The first part of the Second Law is the goal of every programmer. Who among us hasn't wished for a computer command called DWIM (Do What I Mean)? Having an android obey its user's in structions is essential if these devices are to serve any practical purpose.
    As for the first part of the Third Law, androids can be provided with an ultrasonic sensor that looks down towards the floor at a 45 degree angle. Through use of this sensor, the android can avoid open elevator shafts, staircases, and other dangerous situations that would gum up the drive mechanism.
    While it is easy to see how android designers can incorporate at least parts of the Three Laws into their device's behavior, there are portions of the Second and Third Law that will prove to be quite challenging. These parts require that one law be obeyed unless the resultant behavior causes it to come into conflict with an earlier law. It is interesting to note that many of Asimov's robot stories center on conflicts arising from this hierarchical structure of the Three Laws. For those of us working with the nonfiction aspects of these devices, these laws give us much to think about.

Robot Personality
It is quite important that a programmer choose an appropriate language when modeling robot behavior. Fortunately, languages such as Logo and LISP provide an excellent linguistic environment for this application. These languages are extensible list-processing environments that can be used to create adaptive programs.
    Rather than work with an android directly, it is easier for a designer to develop android-control programs using a remotely controlled robot driven by a separate computer. In fact, much work in this field can be done with no robot at all! Powerful versions of Logo (such as those for the Apple II and DR Logo for the IBM PC) provide the listprocessing environment as well as a "screen robot" called the turtle. Various obstacles can be programmed to appear on the screen, and the turtle can be made to move in response to an adaptive control program. One can monitor the robot's behavior just by watching what happens on the display.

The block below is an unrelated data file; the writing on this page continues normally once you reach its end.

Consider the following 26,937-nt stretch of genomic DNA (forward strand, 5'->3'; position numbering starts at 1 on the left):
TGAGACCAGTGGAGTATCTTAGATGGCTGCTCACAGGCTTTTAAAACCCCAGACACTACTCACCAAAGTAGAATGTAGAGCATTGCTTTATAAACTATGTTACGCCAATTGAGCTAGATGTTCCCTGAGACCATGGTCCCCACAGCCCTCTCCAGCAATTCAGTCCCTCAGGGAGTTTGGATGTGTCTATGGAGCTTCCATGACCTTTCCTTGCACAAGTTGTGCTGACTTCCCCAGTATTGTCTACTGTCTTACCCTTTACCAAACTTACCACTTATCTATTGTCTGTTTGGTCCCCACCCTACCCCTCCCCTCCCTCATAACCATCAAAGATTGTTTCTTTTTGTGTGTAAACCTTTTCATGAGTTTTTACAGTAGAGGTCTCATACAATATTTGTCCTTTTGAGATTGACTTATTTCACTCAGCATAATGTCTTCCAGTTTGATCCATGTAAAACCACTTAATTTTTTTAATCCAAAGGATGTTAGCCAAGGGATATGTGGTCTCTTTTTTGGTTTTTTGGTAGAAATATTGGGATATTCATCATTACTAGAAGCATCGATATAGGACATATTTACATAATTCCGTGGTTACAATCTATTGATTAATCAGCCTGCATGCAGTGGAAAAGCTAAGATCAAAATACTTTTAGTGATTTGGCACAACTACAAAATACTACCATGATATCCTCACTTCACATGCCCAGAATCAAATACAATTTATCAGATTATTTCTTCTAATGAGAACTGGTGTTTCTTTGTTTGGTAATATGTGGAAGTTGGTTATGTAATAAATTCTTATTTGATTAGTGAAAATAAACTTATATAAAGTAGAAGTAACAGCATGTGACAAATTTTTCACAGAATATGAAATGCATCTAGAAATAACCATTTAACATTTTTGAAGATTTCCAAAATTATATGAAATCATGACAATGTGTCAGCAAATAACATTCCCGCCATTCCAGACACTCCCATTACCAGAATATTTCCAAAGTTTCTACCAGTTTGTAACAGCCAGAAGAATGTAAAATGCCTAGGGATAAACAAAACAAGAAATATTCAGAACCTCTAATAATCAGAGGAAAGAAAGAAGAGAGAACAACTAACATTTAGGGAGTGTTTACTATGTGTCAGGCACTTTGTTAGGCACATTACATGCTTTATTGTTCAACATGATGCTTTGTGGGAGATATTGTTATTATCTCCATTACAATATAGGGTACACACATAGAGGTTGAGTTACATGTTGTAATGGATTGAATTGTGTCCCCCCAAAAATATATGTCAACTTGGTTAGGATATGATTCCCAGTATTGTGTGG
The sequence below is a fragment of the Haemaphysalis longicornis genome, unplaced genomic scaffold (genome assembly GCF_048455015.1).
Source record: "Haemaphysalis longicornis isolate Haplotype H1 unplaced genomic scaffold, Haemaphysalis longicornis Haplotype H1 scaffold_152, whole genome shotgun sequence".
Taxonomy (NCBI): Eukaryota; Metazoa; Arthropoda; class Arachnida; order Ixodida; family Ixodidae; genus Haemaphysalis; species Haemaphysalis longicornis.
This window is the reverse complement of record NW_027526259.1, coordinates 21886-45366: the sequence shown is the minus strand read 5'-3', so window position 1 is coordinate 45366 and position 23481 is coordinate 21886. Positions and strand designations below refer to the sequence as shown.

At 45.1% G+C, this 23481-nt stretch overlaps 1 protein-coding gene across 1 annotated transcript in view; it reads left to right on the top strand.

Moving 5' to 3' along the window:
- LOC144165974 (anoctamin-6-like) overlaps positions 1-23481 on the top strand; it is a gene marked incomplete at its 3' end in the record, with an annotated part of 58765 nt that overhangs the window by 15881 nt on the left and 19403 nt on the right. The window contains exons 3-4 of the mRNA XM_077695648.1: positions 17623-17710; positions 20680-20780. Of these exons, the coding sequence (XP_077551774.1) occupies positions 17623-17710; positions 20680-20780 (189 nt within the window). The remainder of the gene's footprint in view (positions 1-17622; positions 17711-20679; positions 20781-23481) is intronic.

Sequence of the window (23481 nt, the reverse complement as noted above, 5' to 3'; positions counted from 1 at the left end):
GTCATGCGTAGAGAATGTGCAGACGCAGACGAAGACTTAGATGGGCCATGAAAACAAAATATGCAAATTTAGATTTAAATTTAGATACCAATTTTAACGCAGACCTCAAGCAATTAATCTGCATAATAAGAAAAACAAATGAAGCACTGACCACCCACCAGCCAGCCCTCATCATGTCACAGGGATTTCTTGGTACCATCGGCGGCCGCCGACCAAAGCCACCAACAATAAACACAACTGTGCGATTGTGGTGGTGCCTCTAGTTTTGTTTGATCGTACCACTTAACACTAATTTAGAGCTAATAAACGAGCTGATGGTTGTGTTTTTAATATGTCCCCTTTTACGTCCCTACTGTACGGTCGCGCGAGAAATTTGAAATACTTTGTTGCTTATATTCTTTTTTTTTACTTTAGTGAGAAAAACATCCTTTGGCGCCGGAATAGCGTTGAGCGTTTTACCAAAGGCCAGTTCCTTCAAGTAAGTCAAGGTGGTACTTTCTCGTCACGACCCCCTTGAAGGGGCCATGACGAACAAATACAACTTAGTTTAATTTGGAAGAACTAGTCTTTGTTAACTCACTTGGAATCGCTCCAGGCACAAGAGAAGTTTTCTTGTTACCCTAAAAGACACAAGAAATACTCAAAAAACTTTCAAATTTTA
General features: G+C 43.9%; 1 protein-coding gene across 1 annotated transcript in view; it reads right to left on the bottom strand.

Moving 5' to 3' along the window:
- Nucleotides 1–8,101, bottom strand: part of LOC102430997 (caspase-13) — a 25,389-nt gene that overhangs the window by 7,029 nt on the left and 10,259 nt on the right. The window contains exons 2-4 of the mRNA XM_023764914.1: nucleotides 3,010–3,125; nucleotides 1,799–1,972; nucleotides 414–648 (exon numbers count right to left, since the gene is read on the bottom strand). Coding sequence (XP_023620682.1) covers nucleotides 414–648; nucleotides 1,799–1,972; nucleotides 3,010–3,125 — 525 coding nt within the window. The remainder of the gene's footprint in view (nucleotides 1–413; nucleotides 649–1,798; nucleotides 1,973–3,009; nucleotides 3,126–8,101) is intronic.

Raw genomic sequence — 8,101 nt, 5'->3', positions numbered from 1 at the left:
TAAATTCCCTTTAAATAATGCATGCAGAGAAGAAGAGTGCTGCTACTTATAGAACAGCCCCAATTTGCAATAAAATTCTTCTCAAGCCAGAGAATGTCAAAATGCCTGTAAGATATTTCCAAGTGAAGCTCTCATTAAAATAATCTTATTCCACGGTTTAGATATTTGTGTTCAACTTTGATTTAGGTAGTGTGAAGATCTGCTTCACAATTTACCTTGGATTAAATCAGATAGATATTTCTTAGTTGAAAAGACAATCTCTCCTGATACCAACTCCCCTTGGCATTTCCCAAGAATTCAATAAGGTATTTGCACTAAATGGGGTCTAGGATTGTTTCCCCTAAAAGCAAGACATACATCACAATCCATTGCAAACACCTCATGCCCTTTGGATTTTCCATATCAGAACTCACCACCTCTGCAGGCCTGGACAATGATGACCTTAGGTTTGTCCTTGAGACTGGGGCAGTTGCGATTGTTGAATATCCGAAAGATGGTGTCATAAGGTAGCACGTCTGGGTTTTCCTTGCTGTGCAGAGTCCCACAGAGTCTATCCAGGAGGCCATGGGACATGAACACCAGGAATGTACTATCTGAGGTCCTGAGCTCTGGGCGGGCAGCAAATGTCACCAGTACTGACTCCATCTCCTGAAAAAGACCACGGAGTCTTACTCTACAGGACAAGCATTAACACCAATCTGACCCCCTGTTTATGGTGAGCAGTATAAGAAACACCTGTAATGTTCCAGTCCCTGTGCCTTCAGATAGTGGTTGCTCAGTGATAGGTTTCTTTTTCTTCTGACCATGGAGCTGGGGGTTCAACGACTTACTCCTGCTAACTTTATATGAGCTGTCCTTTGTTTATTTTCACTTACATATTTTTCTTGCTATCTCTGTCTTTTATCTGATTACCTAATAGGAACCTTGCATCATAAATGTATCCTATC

Of course, the real fun comes when a set of programmed behaviors is tried on a real robot. Some of the funniest things I have seen have come from watching an android behave "strangely." How do you respond, for example, to an android that moves partway down an otherwise empty hallway, stops, turns to face a blank wall, and starts talking to it? Androbot founder Nolan Bushnell has suggested that robot personality is actually a collection of program bugs.
    While androids for the consumer market are just now a reality, one might well ask how they will be used. Fortunately, we have over 40 years of science fiction stories to help answer these questions. Androids can be used for tasks as diverse as helping with the grocery shopping, "watching" the children for a few hours, greeting guests, patrolling the house at night - the list is endless.
    It is important that we all become sufficiently familiar with the capabilities and limitations of androids and robots to be able to use them effectively. Far from being menacing machines that deprive people of their livelihood, domestic robots and androids have the potential to enhance our lives in many ways. The extent to which they do rests largely with us, for we will write the programs that will shape the "behavior" and "personalities" of these creations.